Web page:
Hundreds of North Coast federal employees prepared to stop work Tuesday morning as a result of the government shutdown that furloughed some 800,000 federal workers nationwide.

Non-essential employees were given until noon Tuesday to clean up their offices and leave outgoing voice and email messages.

At the federal building in Santa Rosa, which houses about 150 government workers, employees in casual attire cleaned out refrigerators and packed potted plants not knowing when they would be back at work.

About a third of those workers, who are with the National Oceanic and Atmospheric Administration, one of the agencies designated to shut down, are legally barred from working and will not get paid during the furlough.

The Santa Rosa office is a hub for NOAA's fisheries restoration efforts, Endangered Species Act enforcement and oil spill clean up.

"We committed our lives to service so that future generations can enjoy our fisheries and our resources," said Natalie Manning, a restoration program manager. "It's not like we have executive pay positions. We live paycheck to paycheck."

Many of the North Coast's 2,030 federal workers were ordered to stay home. IRS offices in Santa Rosa were closed. The Social Security field office in Santa Rosa was open but with limited services.

U.S. Bankruptcy Court judges were scheduled to hear cases for the next two weeks before shuttering if Congress fails to pass a budget bill.

The Point Reyes National Seashore closed and gave visitors two days to leave the park.

The Veterans Affairs clinic in Santa Rosa was open.

North Coast winemakers and brewers were worried Tuesday after the Treasury Department said that regulatory activities such as reviewing alcohol licenses or proposed labels for new wine and beer products would be suspended for the duration of the shutdown.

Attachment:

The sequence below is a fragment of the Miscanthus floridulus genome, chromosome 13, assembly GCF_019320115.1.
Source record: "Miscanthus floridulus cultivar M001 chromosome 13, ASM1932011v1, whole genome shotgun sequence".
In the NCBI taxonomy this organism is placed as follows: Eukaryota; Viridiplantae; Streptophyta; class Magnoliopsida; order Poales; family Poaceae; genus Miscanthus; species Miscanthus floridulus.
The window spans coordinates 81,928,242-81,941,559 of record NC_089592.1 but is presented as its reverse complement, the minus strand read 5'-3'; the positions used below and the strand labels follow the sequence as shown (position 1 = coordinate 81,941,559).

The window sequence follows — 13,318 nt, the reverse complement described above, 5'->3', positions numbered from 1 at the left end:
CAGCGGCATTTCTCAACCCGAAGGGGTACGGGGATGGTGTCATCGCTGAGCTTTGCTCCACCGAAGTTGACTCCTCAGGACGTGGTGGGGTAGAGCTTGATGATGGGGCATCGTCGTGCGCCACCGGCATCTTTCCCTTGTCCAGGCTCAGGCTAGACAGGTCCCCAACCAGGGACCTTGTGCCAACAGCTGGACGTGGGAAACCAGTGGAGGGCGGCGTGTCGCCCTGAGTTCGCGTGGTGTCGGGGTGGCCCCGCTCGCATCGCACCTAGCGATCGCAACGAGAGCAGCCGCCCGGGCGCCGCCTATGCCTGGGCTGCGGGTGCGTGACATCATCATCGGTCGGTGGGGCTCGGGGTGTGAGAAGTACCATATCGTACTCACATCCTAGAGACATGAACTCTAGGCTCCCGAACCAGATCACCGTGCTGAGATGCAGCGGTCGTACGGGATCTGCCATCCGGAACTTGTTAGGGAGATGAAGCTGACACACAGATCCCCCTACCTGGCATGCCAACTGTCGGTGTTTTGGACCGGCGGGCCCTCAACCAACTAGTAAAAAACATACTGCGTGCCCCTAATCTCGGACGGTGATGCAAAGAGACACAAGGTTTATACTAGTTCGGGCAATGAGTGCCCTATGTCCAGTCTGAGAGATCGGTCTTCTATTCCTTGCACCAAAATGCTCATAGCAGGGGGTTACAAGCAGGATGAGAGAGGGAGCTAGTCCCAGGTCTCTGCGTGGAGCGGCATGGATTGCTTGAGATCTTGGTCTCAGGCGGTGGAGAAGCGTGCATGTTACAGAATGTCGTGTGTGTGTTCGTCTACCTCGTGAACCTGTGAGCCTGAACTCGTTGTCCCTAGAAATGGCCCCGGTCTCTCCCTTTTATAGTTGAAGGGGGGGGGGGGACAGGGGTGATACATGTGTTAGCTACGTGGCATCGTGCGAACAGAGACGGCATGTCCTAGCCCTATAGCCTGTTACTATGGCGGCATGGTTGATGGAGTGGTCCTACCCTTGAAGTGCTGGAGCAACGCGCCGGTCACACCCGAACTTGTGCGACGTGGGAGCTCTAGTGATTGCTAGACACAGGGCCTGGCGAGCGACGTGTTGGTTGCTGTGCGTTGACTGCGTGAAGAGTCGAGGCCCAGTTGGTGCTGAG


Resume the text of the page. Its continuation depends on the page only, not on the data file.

Collin McDonnell, founder of Petaluma's HenHouse Brewing, said a delay of any length would further backlog the department's review process and call into question his hope to expand production from 60 gallons per week to 1,200 by the end of the year.

"We need to be moving forward with this expansion and without federal approval we won't be able to sell any of the beer we would be able to produce at this new location," he said.

He expressed frustration at the potential delay, saying that the brewery has been operating on a shoestring and the owners were hoping to make it a profitable venture.

"None of us has pulled a paycheck from HenHouse yet and this just makes it that much farther off," he said.

Erich Bradley, winemaker at Repris Wines near Sonoma, was relieved to hear that the new Moon Mountain grape-growing region was approved by the Alcohol and Tobacco Tax and Trade Bureau the day before the government shutdown, but was concerned about other impacts of the shutdown.

"Our wineries are going to be affected in terms of being able to submit for all sorts of things," he said. "If this thing goes on long enough, it's going to interrupt business in a meaningful way. If we can't bottle more wine and label it, it's going to hamstring us. If it's over in a few days we'll be okay, but if it's longer than that it would be a pain."

Staff Writers Sean Scully and Cathy Bussewitz contributed to this report.